Nova Scotia buying 5,000 naloxone kits in deadly opioid fight

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The Nova Scotia government is spending just over $1.1 million to help prevent opioid overdoses, in part by increasing the availability of naloxone kits across the province.

Naloxone is a drug that can be injected into someone who has overdosed on fentanyl, morphine or another opiate.

"I think this is a critically important investment ensuring there is equitable access across all of Nova Scotia," said Dr. Robert Strang, the province's chief public health officer.

The funding is for the 2017-18 fiscal year and will allow for the purchase of 5,000 naloxone kits at a cost of $564,000.

These kits will be available through community and health-care organizations, including pharmacies and municipal police forces, said a news release from the province.

At present, naloxone is available in ambulances, emergency rooms, and under certain circumstances to people being discharged from correctional facilities, said the province.

It said there are pilot programs in Halifax and Sydney that make the kits available directly to opioid users. The kits have been used more than 30 times to save lives as part of those pilot programs.

Harm reduction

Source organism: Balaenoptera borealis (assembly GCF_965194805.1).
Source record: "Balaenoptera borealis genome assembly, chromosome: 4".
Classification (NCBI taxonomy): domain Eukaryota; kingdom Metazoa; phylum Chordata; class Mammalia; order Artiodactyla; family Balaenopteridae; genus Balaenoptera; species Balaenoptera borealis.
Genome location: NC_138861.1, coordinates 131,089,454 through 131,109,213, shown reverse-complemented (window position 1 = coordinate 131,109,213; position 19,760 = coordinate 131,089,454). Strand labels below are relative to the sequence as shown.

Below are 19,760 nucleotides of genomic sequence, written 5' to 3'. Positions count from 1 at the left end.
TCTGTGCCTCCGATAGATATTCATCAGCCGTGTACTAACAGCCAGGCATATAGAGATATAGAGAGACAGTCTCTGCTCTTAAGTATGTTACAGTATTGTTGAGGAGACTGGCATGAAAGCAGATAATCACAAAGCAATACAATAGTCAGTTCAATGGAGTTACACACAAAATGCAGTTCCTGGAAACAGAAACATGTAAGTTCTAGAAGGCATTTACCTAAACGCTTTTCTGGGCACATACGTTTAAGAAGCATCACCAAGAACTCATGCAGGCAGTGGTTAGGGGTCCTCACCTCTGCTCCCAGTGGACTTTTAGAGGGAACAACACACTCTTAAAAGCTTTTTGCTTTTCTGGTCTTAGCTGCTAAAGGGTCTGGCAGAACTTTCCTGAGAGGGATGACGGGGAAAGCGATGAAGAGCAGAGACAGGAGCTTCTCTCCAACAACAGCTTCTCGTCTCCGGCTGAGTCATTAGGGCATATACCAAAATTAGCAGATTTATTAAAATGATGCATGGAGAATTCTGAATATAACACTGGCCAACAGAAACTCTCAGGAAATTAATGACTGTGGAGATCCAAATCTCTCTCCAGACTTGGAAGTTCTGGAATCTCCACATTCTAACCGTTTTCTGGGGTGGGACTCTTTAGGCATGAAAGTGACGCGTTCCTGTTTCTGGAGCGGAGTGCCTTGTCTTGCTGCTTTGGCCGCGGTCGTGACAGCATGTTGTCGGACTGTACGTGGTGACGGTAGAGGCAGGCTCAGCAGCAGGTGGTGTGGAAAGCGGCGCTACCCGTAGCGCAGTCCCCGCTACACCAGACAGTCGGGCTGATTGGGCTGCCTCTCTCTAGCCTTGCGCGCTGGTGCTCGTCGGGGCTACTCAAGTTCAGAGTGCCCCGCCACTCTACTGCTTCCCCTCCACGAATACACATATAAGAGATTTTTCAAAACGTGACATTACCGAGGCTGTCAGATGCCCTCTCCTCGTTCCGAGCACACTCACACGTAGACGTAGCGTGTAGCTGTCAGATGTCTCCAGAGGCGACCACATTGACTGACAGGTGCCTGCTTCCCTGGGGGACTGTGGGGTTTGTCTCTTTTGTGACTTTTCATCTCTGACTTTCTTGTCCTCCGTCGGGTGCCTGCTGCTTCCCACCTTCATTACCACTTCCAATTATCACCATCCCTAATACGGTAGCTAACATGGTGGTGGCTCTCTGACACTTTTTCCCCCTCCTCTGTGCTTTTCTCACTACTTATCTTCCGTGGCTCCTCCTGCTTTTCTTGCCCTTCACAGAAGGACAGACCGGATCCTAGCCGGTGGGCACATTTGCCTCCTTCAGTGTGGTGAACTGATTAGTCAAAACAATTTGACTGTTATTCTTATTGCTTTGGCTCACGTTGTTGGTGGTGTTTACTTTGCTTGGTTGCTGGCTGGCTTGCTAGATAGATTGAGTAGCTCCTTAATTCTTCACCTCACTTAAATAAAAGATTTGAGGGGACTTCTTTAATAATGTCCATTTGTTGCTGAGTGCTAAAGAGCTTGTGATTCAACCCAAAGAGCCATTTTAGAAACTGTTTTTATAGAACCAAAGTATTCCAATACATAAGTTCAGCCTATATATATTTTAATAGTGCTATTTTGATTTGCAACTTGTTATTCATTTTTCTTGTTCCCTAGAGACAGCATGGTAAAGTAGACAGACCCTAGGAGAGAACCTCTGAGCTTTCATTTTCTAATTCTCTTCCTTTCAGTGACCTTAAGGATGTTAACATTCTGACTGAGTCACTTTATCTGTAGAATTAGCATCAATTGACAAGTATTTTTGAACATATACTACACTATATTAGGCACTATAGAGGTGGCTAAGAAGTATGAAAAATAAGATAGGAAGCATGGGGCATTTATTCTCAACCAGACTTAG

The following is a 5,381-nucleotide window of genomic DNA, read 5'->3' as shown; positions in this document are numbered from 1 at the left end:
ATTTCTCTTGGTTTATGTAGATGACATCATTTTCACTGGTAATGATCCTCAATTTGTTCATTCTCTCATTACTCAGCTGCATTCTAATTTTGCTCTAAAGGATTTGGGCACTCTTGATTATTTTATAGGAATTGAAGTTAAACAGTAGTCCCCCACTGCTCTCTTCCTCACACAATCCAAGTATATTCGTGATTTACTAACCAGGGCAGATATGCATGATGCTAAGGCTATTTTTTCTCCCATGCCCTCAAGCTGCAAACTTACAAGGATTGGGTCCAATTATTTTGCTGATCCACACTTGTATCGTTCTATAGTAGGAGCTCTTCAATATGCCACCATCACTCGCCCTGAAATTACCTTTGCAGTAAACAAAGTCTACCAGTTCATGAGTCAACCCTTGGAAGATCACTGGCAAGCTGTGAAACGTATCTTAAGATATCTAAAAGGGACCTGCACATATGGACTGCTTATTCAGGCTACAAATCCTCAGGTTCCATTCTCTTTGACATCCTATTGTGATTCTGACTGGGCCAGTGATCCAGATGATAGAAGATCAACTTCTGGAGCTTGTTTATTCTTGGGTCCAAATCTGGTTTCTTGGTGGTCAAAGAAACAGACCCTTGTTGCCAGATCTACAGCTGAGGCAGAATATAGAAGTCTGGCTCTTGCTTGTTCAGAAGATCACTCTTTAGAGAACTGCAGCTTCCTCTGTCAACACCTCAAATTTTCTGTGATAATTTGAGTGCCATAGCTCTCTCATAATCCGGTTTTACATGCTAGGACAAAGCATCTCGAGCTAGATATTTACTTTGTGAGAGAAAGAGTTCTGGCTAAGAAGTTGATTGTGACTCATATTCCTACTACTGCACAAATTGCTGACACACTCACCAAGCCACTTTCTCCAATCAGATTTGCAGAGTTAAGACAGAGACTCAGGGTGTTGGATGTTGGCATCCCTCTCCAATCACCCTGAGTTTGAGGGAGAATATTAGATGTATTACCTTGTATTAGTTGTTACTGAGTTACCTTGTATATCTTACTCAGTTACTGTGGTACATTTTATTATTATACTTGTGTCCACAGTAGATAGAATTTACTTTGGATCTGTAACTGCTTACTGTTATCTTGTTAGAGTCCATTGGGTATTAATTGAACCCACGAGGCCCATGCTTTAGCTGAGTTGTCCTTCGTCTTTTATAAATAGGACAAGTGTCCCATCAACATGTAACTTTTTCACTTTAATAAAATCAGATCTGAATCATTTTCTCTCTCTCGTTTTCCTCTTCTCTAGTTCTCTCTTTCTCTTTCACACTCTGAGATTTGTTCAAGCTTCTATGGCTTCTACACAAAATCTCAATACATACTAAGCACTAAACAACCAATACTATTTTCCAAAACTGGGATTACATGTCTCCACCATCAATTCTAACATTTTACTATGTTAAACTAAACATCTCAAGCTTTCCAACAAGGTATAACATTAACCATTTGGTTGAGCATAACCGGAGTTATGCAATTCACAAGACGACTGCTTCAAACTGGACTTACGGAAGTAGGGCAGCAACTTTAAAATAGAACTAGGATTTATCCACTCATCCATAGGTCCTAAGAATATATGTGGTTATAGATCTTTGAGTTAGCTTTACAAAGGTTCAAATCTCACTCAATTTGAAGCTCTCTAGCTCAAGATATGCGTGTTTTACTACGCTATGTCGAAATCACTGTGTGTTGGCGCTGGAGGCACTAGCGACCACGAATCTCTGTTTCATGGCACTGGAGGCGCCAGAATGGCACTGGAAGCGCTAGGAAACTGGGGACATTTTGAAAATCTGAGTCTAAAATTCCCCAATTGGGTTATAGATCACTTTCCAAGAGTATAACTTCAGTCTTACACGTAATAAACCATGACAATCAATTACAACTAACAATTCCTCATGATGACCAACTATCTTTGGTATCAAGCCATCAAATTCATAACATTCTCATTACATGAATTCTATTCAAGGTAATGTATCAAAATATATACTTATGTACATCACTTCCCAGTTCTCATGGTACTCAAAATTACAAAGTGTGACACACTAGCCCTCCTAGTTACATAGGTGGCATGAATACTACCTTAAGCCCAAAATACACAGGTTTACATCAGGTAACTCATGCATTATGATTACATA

The remaining $559,000 will go to three harm reduction organizations and allow them to expand their safe-needle exchange programs, as well as train staff to hand out naloxone kits. The organizations are:

- Northern Healthy Connections Society in Truro.

- Mainline Needle Exchange in Halifax.

- Sharp Advice Needle Exchange in Sydney.

 As part of its services, the Mainline Needle Exchange does mobile outreach where it goes into communities and administers safe-needle exchanges.

"We always had limited hours we can do this, so now we can extend our hours," said executive director Diane Bailey, noting mobile outreach will expand from four to seven days a week.

Overdose statistics

According to the province, 60 people died of opioid overdoses in Nova Scotia in 2016, with four of those deaths involving fentanyl.

Fentanyl is 50 to 100 times more toxic than morphine, and overdose rates have spiked.

"This isn't just about people who use opioid drugs. There is the potential for fentanyl to contaminate any powdered street drug, cocaine, methamphetamine," said Strang.

Deadlier than ever

He said today's drugs are the riskiest they've ever been. He said people who take drugs should be aware of what they're consuming, have someone with them and have a naloxone kit nearby.

Strang said he knows the investment isn't a cure-all.

"Our investment is meant to reduce those overdoses and certainly reduce the deaths," he said.

The province said it expects to release a full plan this spring for how to address the opioid problem.